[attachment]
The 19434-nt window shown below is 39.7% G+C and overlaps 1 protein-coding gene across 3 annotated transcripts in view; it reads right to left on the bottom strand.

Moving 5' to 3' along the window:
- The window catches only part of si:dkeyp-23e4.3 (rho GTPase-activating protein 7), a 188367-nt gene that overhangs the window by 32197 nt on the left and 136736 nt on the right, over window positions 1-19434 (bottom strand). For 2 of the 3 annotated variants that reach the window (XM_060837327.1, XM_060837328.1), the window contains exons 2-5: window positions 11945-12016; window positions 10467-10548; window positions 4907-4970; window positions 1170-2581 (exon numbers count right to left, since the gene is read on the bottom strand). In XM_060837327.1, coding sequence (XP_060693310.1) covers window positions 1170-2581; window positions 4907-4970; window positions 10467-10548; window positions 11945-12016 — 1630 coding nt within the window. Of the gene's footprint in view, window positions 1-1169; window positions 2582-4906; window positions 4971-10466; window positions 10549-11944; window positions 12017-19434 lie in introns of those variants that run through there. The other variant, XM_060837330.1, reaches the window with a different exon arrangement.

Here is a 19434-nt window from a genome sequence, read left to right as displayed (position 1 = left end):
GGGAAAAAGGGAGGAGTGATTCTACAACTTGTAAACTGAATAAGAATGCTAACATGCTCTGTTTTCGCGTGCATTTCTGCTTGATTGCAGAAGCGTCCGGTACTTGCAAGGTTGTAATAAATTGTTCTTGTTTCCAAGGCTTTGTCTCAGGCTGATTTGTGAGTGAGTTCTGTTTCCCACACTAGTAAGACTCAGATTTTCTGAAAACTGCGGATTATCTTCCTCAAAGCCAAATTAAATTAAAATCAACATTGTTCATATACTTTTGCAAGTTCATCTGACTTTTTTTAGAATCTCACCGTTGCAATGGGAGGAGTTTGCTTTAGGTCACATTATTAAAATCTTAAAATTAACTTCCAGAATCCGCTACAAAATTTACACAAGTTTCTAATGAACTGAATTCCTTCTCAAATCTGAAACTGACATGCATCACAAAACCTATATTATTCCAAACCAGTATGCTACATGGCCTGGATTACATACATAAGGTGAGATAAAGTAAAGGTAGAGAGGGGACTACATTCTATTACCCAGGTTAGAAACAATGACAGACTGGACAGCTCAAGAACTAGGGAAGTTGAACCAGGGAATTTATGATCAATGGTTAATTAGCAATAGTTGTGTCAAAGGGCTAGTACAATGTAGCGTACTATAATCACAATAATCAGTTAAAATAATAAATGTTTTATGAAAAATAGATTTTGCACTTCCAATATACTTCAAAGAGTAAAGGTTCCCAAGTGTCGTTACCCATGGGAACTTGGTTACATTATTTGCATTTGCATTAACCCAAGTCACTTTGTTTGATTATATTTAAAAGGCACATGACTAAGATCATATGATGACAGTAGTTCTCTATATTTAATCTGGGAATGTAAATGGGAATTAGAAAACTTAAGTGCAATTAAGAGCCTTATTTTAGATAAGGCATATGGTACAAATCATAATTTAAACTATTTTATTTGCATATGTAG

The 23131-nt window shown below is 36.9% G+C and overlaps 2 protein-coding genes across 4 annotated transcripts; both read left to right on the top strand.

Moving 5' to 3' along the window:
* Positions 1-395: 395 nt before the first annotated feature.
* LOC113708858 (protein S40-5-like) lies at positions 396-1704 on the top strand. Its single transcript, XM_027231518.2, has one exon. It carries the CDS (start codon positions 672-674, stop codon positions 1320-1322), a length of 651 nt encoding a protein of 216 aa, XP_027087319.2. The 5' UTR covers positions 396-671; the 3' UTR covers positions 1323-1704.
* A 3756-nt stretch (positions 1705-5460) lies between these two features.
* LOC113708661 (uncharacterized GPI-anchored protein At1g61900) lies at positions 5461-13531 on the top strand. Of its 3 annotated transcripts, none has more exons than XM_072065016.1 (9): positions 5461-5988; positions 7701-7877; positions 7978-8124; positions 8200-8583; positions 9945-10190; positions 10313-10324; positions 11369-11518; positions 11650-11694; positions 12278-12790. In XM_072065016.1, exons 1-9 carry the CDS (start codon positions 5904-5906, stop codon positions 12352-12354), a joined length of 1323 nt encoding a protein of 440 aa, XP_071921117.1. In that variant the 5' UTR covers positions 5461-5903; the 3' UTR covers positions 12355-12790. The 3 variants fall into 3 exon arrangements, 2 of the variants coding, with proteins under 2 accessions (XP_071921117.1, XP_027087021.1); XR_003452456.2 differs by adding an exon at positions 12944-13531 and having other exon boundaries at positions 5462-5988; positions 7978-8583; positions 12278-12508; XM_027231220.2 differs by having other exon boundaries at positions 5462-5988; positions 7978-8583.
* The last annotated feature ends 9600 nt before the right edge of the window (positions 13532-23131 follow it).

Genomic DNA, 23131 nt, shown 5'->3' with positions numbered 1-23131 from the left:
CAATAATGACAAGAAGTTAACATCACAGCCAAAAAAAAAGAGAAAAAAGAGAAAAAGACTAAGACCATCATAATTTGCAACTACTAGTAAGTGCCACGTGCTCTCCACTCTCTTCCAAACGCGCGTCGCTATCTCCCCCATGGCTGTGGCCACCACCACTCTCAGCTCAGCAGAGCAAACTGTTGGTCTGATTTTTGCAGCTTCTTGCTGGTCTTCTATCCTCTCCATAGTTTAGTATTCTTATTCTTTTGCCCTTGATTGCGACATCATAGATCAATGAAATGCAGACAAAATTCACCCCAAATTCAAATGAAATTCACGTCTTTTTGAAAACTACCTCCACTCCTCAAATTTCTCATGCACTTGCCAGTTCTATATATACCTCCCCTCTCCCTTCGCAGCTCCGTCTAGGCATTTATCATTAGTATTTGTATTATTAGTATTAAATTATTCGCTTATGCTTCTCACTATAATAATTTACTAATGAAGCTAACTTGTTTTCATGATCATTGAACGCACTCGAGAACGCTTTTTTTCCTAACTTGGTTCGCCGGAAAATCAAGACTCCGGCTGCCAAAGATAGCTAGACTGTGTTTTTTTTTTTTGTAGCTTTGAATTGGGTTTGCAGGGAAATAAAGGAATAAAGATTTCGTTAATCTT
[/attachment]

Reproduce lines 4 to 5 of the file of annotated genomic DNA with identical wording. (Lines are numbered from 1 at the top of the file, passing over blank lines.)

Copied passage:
Here is a 19434-nt window from a genome sequence, read left to right as displayed (position 1 = left end):
GGGAAAAAGGGAGGAGTGATTCTACAACTTGTAAACTGAATAAGAATGCTAACATGCTCTGTTTTCGCGTGCATTTCTGCTTGATTGCAGAAGCGTCCGGTACTTGCAAGGTTGTAATAAATTGTTCTTGTTTCCAAGGCTTTGTCTCAGGCTGATTTGTGAGTGAGTTCTGTTTCCCACACTAGTAAGACTCAGATTTTCTGAAAACTGCGGATTATCTTCCTCAAAGCCAAATTAAATTAAAATCAACATTGTTCATATACTTTTGCAAGTTCATCTGACTTTTTTTAGAATCTCACCGTTGCAATGGGAGGAGTTTGCTTTAGGTCACATTATTAAAATCTTAAAATTAACTTCCAGAATCCGCTACAAAATTTACACAAGTTTCTAATGAACTGAATTCCTTCTCAAATCTGAAACTGACATGCATCACAAAACCTATATTATTCCAAACCAGTATGCTACATGGCCTGGATTACATACATAAGGTGAGATAAAGTAAAGGTAGAGAGGGGACTACATTCTATTACCCAGGTTAGAAACAATGACAGACTGGACAGCTCAAGAACTAGGGAAGTTGAACCAGGGAATTTATGATCAATGGTTAATTAGCAATAGTTGTGTCAAAGGGCTAGTACAATGTAGCGTACTATAATCACAATAATCAGTTAAAATAATAAATGTTTTATGAAAAATAGATTTTGCACTTCCAATATACTTCAAAGAGTAAAGGTTCCCAAGTGTCGTTACCCATGGGAACTTGGTTACATTATTTGCATTTGCATTAACCCAAGTCACTTTGTTTGATTATATTTAAAAGGCACATGACTAAGATCATATGATGACAGTAGTTCTCTATATTTAATCTGGGAATGTAAATGGGAATTAGAAAACTTAAGTGCAATTAAGAGCCTTATTTTAGATAAGGCATATGGTACAAATCATAATTTAAACTATTTTATTTGCATATGTAG